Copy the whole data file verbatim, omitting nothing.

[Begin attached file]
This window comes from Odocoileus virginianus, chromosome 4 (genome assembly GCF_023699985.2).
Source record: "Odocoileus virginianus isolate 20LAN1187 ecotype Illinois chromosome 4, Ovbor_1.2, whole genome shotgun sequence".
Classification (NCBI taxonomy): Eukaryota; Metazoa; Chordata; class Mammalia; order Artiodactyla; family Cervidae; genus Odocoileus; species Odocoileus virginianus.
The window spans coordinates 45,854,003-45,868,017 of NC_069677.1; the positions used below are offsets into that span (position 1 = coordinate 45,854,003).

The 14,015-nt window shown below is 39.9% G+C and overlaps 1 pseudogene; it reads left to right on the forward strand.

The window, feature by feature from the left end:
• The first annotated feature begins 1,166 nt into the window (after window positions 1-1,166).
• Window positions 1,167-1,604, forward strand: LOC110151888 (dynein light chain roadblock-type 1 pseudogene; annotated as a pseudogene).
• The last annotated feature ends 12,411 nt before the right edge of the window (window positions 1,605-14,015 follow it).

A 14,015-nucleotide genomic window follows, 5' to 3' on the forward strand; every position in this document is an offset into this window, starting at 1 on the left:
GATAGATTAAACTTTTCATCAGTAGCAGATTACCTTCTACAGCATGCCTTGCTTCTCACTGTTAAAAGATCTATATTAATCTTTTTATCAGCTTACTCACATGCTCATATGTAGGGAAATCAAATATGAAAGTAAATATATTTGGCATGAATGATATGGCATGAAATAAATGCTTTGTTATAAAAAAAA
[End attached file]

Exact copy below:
This window comes from Odocoileus virginianus, chromosome 4 (genome assembly GCF_023699985.2).
Source record: "Odocoileus virginianus isolate 20LAN1187 ecotype Illinois chromosome 4, Ovbor_1.2, whole genome shotgun sequence".
Classification (NCBI taxonomy): Eukaryota; Metazoa; Chordata; class Mammalia; order Artiodactyla; family Cervidae; genus Odocoileus; species Odocoileus virginianus.
The window spans coordinates 45,854,003-45,868,017 of NC_069677.1; the positions used below are offsets into that span (position 1 = coordinate 45,854,003).

The 14,015-nt window shown below is 39.9% G+C and overlaps 1 pseudogene; it reads left to right on the forward strand.

The window, feature by feature from the left end:
• The first annotated feature begins 1,166 nt into the window (after window positions 1-1,166).
• Window positions 1,167-1,604, forward strand: LOC110151888 (dynein light chain roadblock-type 1 pseudogene; annotated as a pseudogene).
• The last annotated feature ends 12,411 nt before the right edge of the window (window positions 1,605-14,015 follow it).

A 14,015-nucleotide genomic window follows, 5' to 3' on the forward strand; every position in this document is an offset into this window, starting at 1 on the left:
GATAGATTAAACTTTTCATCAGTAGCAGATTACCTTCTACAGCATGCCTTGCTTCTCACTGTTAAAAGATCTATATTAATCTTTTTATCAGCTTACTCACATGCTCATATGTAGGGAAATCAAATATGAAAGTAAATATATTTGGCATGAATGATATGGCATGAAATAAATGCTTTGTTATAAAAAAAA